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Fall 2012, Taryn Hartwell

Lessons from the Mormon Battalion’s history inspire visitors

Twenty-two-year-old Sister Allison Pagel is one month into her 18-month voluntary service mission for the Church of Jesus Christ of Latter Day Saints. Although she grew up in Denver, the Mormon church called her to serve in the San Diego North Mission. She lives in La Jolla and spends three days a week giving visitor tours of the Mormon Battalion Center in Old Town.

“People from all over the world come to see this place,” Pagel said. “It is the second most visited church landmark in the world, after Temple Square in Salt Lake City which, is probably because they have so many activities for your family in Salt Lake City. We are trying to create more engaging actives for families here in the future.” 

Her constant companion at the museum, Sister Sierra Crawford, also 22, is from Casper, Wyoming. She said she weighed a number of considerations before deciding to serve a mission in San Diego. Her religious beliefs outweighed all her other concerns.

“Ultimately, it was me finding out that Christ is the only one who knew what I was going through and could help me through it,” she said. “Once he did, I felt the weight of the world lifted off my shoulders. I wanted to share that with others.”

Mormonism by the numbers

Mormonism, or The Church of Jesus Christ of Latter day Saints,  is the fastest growing faith group in American history. If present trends continue there could be 265 million members of the Church of Jesus Christ of Latter Day Saints (LDS) worldwide by 2080, according to church leaders. Despite the growth in numbers, Mormonism seems to be a widely misunderstood religion. Although Mormons consider themselves Christian, many other Christian groups do not describe Mormons as such.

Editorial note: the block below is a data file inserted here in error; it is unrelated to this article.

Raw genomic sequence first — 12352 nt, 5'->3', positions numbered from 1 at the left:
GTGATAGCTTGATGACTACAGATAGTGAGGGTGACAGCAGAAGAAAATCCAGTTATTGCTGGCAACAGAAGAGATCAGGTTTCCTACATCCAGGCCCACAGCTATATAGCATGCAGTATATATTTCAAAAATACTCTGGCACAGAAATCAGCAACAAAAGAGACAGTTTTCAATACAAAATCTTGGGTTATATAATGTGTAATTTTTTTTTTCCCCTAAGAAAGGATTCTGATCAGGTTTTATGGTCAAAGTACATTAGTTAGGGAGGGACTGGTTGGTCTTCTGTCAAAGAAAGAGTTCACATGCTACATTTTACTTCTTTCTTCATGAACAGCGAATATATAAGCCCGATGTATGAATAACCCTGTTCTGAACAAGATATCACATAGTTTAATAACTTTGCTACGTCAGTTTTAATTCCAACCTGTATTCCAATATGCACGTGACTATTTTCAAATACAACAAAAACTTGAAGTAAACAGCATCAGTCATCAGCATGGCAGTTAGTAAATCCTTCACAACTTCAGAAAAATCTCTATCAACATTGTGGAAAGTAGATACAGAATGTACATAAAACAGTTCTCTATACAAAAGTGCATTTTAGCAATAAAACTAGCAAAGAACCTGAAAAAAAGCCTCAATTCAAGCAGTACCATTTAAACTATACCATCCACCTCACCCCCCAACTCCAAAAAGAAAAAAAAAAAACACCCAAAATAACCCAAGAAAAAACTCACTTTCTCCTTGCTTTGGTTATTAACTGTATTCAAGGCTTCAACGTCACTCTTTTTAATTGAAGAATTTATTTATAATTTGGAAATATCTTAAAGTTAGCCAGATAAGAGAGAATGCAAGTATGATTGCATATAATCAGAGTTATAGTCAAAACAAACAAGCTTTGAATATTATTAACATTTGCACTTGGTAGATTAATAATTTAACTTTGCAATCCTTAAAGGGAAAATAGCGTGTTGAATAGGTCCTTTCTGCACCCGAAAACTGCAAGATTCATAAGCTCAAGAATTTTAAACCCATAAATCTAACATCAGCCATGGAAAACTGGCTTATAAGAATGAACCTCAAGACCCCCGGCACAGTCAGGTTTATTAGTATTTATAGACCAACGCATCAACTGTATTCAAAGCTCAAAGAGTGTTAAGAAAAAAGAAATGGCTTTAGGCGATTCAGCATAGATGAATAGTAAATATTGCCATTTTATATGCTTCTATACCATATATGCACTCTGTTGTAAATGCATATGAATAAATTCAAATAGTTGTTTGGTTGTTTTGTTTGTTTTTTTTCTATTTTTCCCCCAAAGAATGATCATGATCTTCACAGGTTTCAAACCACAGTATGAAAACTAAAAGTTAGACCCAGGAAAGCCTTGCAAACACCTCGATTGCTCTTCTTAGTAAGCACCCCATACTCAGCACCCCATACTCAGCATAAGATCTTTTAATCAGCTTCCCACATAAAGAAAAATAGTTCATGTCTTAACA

Mormons follow the words of the Book of Mormon and the Bible, while other Christians believe the Bible to be the only word of God.

“We are all spiritual children of a loving Heavenly Father who sent us to this earth to learn and grow in a mortal state,” Pagel said. “As Mormons, we are followers of Jesus Christ. We live our lives to serve Him and teach of His eternal plan for each of us.” 

Many visitors to the Mormon Battalion come to learn more about the faith. “Forty percent of the visitors to the Battalion are non-Mormon,” Crawford said. “There is the option to learn more and a lot of people will.”

Crawford said the visitors want the same type of faith that sustained the Battalion through a long, dangerous journey west which ultimately ended in San Diego.

The Mormon Battalion heads west

The story of the Mormon Battalion began in 1846 during the Mexican/American War when U.S. President James Polk sent Captain James Allen to find 50 men to travel 2,000 miles to secure and fortify the western territory. At the same time, the Mormons were being forced out of Nauvoo, Illinois and needed help to move. Brigham Young, the church’s leader, wrote a letter to Polk to see if there was any way they could be paid to move west. President Polk informed them that enlisting in the army would pay for their trek west.